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SAFER HANDLING: Building a Safer Loading Dock

Building a Safer Loading Dock

* By Jean Feingold *

Raw materials, goods and finished products enter and exit manufacturing and warehouse facilities through loading docks. Since materials, transfer and transport vehicles and people are moving around regularly, making loading docks safer is important. The goal is to prevent injury to workers while avoiding damage to products and the building.

The Loading Dock Equipment Manufacturers (LODEM) is an MHI Industry Group. Its members are the leading suppliers of loading dock equipment. They have written the new 39-page Dock Planning 101, a guide to help facilities when installing loading docks. It is available free of charge at mhi.org/free/36748.

The guide indicates several standards to follow in planning docks. ANSI standards MH30.1-2015, MH30.2-2015 and MH30.3-2015 cover performance and testing requirements for dock leveling devices, portable dock leveling devices and vehicle restraining devices.

The Occupational Safety and Health Administration (OSHA) has recently issued 29 CFR 1910.26. This requires employers operating loading docks to equip dockboards with run-off guards or to demonstrate there is no risk of transfer vehicles running off the dockboard edge. Facility operators should install necessary safeguards on loading dock equipment and train all dock personnel.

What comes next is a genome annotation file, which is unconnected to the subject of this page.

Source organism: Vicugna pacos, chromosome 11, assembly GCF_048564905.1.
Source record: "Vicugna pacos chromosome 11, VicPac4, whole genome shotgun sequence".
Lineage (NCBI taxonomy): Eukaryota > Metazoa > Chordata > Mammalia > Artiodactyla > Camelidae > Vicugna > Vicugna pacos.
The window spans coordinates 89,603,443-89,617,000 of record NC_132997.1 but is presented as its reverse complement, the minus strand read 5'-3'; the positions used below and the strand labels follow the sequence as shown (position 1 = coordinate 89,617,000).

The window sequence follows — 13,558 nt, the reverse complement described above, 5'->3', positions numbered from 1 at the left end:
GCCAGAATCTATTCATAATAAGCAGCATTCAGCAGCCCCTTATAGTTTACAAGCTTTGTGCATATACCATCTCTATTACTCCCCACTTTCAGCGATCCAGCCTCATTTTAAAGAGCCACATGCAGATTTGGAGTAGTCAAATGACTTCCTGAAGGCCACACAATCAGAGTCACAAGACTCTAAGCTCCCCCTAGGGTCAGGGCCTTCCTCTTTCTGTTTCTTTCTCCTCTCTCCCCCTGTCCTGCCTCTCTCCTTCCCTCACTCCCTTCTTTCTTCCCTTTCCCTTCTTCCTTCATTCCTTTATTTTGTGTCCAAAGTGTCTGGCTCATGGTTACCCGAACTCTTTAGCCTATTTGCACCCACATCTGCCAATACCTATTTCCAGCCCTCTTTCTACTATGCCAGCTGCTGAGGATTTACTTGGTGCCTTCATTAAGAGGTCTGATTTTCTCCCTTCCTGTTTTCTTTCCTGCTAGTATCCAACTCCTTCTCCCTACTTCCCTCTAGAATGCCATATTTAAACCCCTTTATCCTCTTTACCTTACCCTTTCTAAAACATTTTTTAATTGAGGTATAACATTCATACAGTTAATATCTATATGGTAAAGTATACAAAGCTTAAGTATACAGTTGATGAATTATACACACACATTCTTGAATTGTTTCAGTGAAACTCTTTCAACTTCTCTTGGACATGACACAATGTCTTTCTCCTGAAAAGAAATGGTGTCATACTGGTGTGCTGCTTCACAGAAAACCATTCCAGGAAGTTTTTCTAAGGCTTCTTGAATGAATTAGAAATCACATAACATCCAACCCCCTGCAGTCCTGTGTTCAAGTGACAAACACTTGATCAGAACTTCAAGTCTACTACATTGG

Loading dock area design

In designing loading docks, these variables must be evaluated:

  1. Truck types and sizes and trailer configurations
  2. Dock approach (driveway)
  3. Apron space
  4. Dock positioning
  5. Dock height and building structure
  6. Door size
  7. Nature of cargo

The size of transport trucks most likely to use the dock may be the most important consideration. If multiple vehicle types will visit, the dock must accommodate them all. Refer to Dock Planning 101 for more information.

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This issue of MHI Solutions focuses on sustainability and its progression in the supply chain. Consumers are becoming more interested in making environmentally friendly decisions when it comes to their buying habits and the brands to which they are loyal. Studies have found anywhere from 80-85% of consumers are more likely to buy from a company with a reputation for sustainability than from a neutral company, if their prices are equal.

Leading firms are tapping into this mindset by building more sustainability, and transparency, into their supply chains. They know that more sustainable operations will drive long-term brand loyalty and competitive advantage while having bottom line impacts on efficiency and profitability.

This issue of MHI Solutions will help provide you with the information and resources you need to address sustainability across your supply chain to improve your overall business performance.

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